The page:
Columnist James Waller-Davies gives his views on some of the recent festive television.
Back in the television olden days, getting the most out of the Christmas TV bonanza needed planning.
The festive edition of the Radio Times was one of the publishing events of the year and the start of Christmas was marked by the meticulous scrutinising of all three channels and planning the TV binge.
Most of it was missed, of course. When the irresistible force of dinner time crashed into the immovable object of a TV programme before the days of video recorders, iPlayer and internet streaming, then the stuck-in-the-schedule show was lost for ever.
Now, however, everything is always on, every day, all the time. It’s impossible to ‘miss’ anything. But a shiny ‘Christmas special’ sixpence can still enliven the pudding stodge.
Top Gear A-Z (BBC2) provided one last Christmas special fix of Messrs Clarkson, Hammond and May, albeit a reheating of leftovers from the glory days. It seemed a strange form of masochistic nostalgia for the BBC to remind us just what the BBC has thrown out in its best and most enduring entertainment show.
The two compilation shows reminded viewers just how many bits of ironic and unforgettable pieces of TV came from Top Gear’s series and specials.
It has been one of those ‘worth the price of the licence fee alone’ programmes. Top Gear’s production, writing, design and all-round creativity is second-to-none. Whatever re-emerges from the BBC for the next version will have to be equally so, or it could be short-lived.
The old gang’s move to Amazon Prime is a logical one, having already a huge global audience reach via BBC Worldwide sales. The DVD is already on my next year’s Christmas list.
The Agatha Christie leftovers got yet another reheating, this time a reworking of arguably her best novel, And Then There Were None (BBC1).
Dramatisations of Christie tend to end up like a caricature of Cluedo. Nice Mrs Can’t-Be-Her, in the drawing room, with the art deco candelabra. Soft and a little fluffy – the sorts of murder plots the WI might hatch in between scones. But this version was sinisterly claustrophobic and chilling.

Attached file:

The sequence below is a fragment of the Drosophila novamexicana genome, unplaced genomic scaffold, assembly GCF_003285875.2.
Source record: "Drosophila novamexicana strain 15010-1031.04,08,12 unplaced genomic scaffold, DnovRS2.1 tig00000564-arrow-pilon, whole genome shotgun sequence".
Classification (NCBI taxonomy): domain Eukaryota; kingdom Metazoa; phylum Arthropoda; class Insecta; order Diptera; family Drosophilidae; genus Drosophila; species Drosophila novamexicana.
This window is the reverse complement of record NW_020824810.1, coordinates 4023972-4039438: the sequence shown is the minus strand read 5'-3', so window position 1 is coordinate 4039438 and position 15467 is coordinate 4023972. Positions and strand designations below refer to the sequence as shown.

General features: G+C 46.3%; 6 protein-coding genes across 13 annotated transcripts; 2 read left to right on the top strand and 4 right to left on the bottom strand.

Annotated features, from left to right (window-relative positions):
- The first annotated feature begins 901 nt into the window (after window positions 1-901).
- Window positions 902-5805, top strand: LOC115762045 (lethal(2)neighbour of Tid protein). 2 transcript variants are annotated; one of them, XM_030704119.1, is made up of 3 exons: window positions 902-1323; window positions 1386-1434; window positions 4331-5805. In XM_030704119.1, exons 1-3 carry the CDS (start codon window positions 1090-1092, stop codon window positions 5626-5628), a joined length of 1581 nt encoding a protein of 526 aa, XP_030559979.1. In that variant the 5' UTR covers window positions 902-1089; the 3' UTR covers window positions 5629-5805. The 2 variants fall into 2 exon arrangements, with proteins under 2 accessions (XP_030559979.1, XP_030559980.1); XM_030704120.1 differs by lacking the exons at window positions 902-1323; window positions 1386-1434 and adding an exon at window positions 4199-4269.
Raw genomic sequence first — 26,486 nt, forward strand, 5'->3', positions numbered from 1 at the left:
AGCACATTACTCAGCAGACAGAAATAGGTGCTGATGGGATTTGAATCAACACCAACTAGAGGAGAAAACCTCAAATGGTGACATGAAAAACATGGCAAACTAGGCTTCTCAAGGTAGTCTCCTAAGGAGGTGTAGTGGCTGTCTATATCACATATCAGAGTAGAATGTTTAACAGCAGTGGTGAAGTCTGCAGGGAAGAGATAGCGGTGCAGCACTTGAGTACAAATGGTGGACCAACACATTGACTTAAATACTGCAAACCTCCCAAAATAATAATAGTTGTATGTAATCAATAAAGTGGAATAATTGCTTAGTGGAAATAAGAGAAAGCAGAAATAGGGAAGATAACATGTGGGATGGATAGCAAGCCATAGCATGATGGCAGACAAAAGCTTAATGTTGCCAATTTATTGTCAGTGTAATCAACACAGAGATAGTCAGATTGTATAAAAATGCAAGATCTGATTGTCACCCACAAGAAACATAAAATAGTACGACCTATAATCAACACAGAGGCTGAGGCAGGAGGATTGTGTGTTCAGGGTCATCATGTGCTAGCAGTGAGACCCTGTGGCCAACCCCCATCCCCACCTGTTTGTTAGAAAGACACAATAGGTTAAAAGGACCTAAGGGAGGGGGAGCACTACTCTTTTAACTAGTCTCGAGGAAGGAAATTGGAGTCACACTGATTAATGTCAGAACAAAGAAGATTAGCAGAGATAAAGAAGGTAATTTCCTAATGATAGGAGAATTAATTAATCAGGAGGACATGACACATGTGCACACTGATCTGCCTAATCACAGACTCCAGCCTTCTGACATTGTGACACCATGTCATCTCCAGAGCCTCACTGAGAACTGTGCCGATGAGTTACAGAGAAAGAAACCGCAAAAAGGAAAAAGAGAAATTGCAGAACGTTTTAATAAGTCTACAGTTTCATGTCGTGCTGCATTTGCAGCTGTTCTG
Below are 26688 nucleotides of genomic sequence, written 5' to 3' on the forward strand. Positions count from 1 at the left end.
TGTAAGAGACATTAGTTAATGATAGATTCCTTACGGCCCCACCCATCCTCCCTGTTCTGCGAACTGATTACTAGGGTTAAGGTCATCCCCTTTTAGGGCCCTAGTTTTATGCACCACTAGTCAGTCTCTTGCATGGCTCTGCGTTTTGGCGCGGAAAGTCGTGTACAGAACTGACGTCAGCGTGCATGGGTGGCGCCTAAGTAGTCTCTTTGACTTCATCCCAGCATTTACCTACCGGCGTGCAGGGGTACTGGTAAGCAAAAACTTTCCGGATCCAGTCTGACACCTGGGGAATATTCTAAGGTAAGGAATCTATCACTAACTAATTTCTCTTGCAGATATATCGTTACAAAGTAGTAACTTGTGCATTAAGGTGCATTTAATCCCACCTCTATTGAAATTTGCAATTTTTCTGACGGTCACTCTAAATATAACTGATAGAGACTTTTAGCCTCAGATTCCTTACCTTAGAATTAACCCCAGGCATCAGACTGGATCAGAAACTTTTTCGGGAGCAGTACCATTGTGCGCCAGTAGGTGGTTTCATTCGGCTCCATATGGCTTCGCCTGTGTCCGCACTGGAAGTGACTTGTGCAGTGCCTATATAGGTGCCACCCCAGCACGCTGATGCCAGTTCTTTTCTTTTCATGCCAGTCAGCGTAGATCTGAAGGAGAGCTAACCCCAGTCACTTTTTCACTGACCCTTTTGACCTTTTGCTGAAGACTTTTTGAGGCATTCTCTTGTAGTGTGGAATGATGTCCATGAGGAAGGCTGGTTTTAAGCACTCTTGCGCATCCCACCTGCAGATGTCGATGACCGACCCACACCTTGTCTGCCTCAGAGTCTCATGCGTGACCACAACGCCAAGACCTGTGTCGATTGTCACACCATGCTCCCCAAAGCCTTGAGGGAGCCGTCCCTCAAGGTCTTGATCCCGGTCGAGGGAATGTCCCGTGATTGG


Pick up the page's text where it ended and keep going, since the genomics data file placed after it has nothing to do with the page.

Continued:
Previous film versions have tended to lighten the novel’s grim ending with plot changes, but this darkly fascinating adaptation kept the gruesome finale of the last survivor having to contemplate suicide or being innocently hanged as the convicted murderer of the ten others.
The twenty episode postmodern mock epic of Dickensian (BBC1) has begun skipping its way across the author’s cannon, with wit, charm and a subtle, but not too showy, knowledge of the novels.
Dickens’s characters have been reanimated and converged into a time seven years prior to his A Christmas Carol, to loiter and plot around the murder of Scrooge’s partner, Jacob Marley.
This approach to the Classics is not new: Jane Austen, the Bronte’s, most of the Fin de Siecle writers, have had the postmodern pastiche treatment.
Dickens is a bigger deal though. One of his novels alone has an almost biblical cast of characters, but put them all together and the options are limitless. Each episode plays out like a game of Dickens Top Trumps: I’ll bet you Mrs Gamp against Miss Havisham. Bill Sykes and Nancy trump the Cratchit kids.
Dickensian is a Victorian version of the Marvel Cinematic Universe, but in morning coats and petticoats. And just like MCU, if you don’t get in early, the Dickensian plot is likely to lose you, so watch now – there are twenty episodes in series one, and the second is already being written. There’s also the bonus of being able to blag Dickens once and for all without having to read those tedious tomes.
Miranda (BBC1) got married. Finally. One of the great ‘girlie’ comedies of recent years came to its inevitable end, even if it did jettison all its feminist credentials in doing so. But hey, the ‘wedding reward’ ending motif worked well for Shakespeare, but not even he thought to end with a mass wedding gallop to the Black Beauty music. The funniest moment of Christmas.